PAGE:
Trend in tornado frequency in the U.S. Over the past few decades tornadoes have been shifting — decreasing in Oklahoma, Texas, and Kansas but spinning up more in states along the Mississippi River and farther east. Data: Victor Gensini / Northern Illinois University. Graphic: Associated Press

By Seth Borenstein
17 October 2018

WASHINGTON (AP) – Over the past few decades tornadoes have been shifting — decreasing in Oklahoma, Texas, and Kansas but spinning up more in states along the Mississippi River and farther east, a new study shows. Scientists aren’t quite certain why.

Tornado activity is increasing most in Mississippi, Arkansas, Tennessee, Louisiana, Alabama, Kentucky, Missouri, Illinois, Indiana, Wisconsin, Iowa, and parts of Ohio and Michigan, according to a study in Wednesday’s journal Climate and Atmospheric Science. There has been a slight decrease in the Great Plains, with the biggest drop in central and eastern Texas. Even with the decline, Texas still gets the most tornadoes of any state.

The shift could be deadly because the area with increasing tornado activity is bigger and home to more people, said study lead author Victor Gensini, a professor of atmospheric sciences at Northern Illinois University. Also more people live in vulnerable mobile homes and tornadoes are more likely to happen at night in those places, he said. […]

Even though Texas, Kansas, and Oklahoma get many more tornadoes, the four deadliest states for tornadoes are Alabama, Missouri, Tennessee, and Arkansas, according to the National Oceanic and Atmospheric Administration.

“More folks are generally at risk because of that eastward shift,” Gensini said. […]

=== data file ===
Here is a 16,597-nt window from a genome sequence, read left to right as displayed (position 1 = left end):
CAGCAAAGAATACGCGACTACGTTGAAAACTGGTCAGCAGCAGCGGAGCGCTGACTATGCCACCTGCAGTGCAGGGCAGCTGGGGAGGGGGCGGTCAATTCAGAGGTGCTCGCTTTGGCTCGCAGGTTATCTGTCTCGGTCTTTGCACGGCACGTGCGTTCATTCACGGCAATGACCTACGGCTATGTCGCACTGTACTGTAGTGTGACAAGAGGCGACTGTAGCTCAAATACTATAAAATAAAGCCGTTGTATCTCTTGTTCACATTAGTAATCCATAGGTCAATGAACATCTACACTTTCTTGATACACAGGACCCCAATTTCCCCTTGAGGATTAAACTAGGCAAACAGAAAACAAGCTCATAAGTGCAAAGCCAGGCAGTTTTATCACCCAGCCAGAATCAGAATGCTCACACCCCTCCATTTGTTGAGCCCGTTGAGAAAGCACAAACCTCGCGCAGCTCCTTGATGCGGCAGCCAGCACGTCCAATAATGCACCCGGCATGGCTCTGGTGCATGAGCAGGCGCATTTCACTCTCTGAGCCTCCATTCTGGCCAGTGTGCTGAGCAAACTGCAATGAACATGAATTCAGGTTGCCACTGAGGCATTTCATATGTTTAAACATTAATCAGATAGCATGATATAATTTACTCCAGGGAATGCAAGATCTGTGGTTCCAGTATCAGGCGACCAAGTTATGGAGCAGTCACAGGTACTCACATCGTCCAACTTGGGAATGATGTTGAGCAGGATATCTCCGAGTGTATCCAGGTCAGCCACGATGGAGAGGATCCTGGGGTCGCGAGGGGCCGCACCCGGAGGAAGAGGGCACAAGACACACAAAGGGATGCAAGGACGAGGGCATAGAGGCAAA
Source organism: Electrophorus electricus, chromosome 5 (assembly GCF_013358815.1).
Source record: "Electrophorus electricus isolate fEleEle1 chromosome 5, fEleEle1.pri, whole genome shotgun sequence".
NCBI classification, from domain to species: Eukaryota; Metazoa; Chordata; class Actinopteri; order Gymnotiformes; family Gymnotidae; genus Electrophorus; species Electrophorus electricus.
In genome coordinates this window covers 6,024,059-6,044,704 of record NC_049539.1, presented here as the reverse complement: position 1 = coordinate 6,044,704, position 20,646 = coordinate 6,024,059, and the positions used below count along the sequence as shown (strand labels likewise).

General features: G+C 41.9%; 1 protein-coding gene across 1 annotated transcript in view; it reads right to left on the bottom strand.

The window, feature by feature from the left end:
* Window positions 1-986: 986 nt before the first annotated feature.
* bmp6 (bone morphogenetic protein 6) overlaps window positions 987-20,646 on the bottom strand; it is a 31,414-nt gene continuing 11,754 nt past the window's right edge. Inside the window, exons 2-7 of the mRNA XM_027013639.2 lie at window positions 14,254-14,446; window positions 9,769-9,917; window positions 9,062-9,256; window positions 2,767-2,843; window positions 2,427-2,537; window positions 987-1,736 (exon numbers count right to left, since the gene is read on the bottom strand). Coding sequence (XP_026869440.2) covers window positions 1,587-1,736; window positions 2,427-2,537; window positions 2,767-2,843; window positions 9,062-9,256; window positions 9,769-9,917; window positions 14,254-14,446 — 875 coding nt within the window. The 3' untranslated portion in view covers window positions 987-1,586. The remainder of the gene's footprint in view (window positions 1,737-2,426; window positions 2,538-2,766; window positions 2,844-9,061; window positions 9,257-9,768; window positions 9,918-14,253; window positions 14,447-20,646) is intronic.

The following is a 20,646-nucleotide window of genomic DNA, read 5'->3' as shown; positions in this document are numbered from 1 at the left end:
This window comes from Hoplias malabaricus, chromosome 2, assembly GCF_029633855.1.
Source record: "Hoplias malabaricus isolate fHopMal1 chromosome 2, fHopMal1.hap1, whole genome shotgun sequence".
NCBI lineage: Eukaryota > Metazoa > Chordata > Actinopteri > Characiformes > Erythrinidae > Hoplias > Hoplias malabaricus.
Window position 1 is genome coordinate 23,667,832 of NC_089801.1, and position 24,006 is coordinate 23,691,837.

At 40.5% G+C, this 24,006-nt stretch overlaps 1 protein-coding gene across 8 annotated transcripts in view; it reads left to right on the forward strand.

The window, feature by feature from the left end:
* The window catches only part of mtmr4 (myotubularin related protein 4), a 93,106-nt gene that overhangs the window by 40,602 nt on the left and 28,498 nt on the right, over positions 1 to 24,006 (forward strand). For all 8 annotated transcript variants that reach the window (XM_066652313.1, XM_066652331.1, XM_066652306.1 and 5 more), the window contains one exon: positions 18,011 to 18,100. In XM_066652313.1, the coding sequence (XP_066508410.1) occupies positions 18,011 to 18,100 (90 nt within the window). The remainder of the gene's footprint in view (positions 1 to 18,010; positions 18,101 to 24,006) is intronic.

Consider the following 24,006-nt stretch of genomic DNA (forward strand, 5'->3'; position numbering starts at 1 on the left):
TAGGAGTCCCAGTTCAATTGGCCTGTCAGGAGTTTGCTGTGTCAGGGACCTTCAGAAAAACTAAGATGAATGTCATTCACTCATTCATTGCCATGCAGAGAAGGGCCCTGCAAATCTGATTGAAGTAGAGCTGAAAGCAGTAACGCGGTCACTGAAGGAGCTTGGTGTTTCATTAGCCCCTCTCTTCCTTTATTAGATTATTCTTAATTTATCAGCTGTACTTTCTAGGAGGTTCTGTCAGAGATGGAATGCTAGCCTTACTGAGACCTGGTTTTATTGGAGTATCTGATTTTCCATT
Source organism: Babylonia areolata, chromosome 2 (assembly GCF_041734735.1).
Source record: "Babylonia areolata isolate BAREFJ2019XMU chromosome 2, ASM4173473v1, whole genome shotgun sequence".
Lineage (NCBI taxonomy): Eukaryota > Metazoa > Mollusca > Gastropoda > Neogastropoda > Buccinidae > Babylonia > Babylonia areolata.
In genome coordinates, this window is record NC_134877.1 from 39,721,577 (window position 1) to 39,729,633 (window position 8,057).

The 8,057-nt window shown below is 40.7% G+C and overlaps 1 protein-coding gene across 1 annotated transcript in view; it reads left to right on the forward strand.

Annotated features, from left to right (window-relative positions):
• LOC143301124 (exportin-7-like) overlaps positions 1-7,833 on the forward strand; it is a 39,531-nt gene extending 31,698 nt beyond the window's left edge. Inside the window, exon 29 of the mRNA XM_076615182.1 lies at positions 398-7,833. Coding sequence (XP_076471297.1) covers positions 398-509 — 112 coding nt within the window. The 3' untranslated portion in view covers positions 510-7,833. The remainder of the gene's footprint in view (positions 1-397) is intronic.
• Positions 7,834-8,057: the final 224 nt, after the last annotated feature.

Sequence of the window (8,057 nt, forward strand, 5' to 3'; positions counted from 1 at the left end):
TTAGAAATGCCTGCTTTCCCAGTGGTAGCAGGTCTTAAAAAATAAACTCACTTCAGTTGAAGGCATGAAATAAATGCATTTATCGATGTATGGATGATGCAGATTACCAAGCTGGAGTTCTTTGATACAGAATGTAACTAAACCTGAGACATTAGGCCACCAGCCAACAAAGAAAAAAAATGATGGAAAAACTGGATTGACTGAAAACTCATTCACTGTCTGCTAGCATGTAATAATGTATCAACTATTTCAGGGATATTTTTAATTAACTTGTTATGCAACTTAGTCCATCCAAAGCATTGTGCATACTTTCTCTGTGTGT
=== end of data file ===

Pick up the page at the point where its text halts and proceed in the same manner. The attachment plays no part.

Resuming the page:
Why is this happening?

“We don’t know,” Gensini said. “This is super consistent with climate change.”

As the Great Plains dry out, there’s less moisture to have the type of storms that spawn tornadoes, Gensini said. Tornadoes form along the “dry line” where there are more thunderstorms because there’s dry air to the west and moist air from the Gulf of Mexico to the east.

That dry line is moving east.

“This is what you would expect in a climate change scenario, we just have no way of confirming it at the moment,” Gensini said. [more]

Tornadoes are spinning up farther east in US, study finds


ABSTRACT: Severe thunderstorms accompanied by tornadoes, hail, and damaging winds cause an average of 5.4 billion dollars of damage each year across the United States, and 10 billion-dollar events are no longer uncommon. This overall economic and casualty risk—with over 600 severe thunderstorm related deaths in 2011—has prompted public and scientific inquiries about the impact of climate change on tornadoes. We show that national annual frequencies of tornado reports have remained relatively constant, but significant spatially-varying temporal trends in tornado frequency have occurred since 1979. Negative tendencies of tornado occurrence have been noted in portions of the central and southern Great Plains, while robust positive trends have been documented in portions of the Midwest and Southeast United States. In addition, the significant tornado parameter is used as an environmental covariate to increase confidence in the tornado report results.

Spatial trends in United States tornado frequency

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